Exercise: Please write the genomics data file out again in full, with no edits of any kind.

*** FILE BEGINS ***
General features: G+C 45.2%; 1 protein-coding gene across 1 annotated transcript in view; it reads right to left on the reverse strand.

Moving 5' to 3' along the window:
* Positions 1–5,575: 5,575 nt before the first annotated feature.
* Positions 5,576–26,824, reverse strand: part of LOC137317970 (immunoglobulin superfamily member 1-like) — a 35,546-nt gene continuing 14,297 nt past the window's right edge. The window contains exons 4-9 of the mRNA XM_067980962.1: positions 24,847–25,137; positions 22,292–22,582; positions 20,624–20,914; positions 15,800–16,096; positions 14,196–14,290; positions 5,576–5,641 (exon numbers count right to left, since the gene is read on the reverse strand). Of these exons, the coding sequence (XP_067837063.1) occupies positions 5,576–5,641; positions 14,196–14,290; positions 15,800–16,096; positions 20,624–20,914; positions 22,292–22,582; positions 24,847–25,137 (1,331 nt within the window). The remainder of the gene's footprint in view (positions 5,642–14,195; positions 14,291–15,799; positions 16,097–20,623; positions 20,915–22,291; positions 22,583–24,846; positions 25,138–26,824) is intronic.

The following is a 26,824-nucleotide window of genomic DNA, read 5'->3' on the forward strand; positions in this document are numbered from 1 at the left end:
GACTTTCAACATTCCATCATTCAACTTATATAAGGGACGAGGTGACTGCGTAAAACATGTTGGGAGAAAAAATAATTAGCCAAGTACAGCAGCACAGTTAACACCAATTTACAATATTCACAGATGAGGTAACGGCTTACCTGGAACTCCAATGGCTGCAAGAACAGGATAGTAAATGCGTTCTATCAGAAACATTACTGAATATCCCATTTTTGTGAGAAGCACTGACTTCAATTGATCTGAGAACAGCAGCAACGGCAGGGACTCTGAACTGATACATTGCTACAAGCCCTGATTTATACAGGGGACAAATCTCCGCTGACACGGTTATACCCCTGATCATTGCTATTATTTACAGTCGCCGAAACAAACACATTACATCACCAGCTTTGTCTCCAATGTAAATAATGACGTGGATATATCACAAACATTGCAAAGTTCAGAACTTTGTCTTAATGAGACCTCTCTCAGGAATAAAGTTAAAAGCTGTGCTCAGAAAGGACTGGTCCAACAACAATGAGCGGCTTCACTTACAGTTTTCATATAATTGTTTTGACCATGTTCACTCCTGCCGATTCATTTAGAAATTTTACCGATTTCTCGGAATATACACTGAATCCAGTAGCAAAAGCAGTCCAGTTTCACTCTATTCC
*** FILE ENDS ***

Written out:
General features: G+C 45.2%; 1 protein-coding gene across 1 annotated transcript in view; it reads right to left on the reverse strand.

Moving 5' to 3' along the window:
* Positions 1–5,575: 5,575 nt before the first annotated feature.
* Positions 5,576–26,824, reverse strand: part of LOC137317970 (immunoglobulin superfamily member 1-like) — a 35,546-nt gene continuing 14,297 nt past the window's right edge. The window contains exons 4-9 of the mRNA XM_067980962.1: positions 24,847–25,137; positions 22,292–22,582; positions 20,624–20,914; positions 15,800–16,096; positions 14,196–14,290; positions 5,576–5,641 (exon numbers count right to left, since the gene is read on the reverse strand). Of these exons, the coding sequence (XP_067837063.1) occupies positions 5,576–5,641; positions 14,196–14,290; positions 15,800–16,096; positions 20,624–20,914; positions 22,292–22,582; positions 24,847–25,137 (1,331 nt within the window). The remainder of the gene's footprint in view (positions 5,642–14,195; positions 14,291–15,799; positions 16,097–20,623; positions 20,915–22,291; positions 22,583–24,846; positions 25,138–26,824) is intronic.

The following is a 26,824-nucleotide window of genomic DNA, read 5'->3' on the forward strand; positions in this document are numbered from 1 at the left end:
GACTTTCAACATTCCATCATTCAACTTATATAAGGGACGAGGTGACTGCGTAAAACATGTTGGGAGAAAAAATAATTAGCCAAGTACAGCAGCACAGTTAACACCAATTTACAATATTCACAGATGAGGTAACGGCTTACCTGGAACTCCAATGGCTGCAAGAACAGGATAGTAAATGCGTTCTATCAGAAACATTACTGAATATCCCATTTTTGTGAGAAGCACTGACTTCAATTGATCTGAGAACAGCAGCAACGGCAGGGACTCTGAACTGATACATTGCTACAAGCCCTGATTTATACAGGGGACAAATCTCCGCTGACACGGTTATACCCCTGATCATTGCTATTATTTACAGTCGCCGAAACAAACACATTACATCACCAGCTTTGTCTCCAATGTAAATAATGACGTGGATATATCACAAACATTGCAAAGTTCAGAACTTTGTCTTAATGAGACCTCTCTCAGGAATAAAGTTAAAAGCTGTGCTCAGAAAGGACTGGTCCAACAACAATGAGCGGCTTCACTTACAGTTTTCATATAATTGTTTTGACCATGTTCACTCCTGCCGATTCATTTAGAAATTTTACCGATTTCTCGGAATATACACTGAATCCAGTAGCAAAAGCAGTCCAGTTTCACTCTATTCC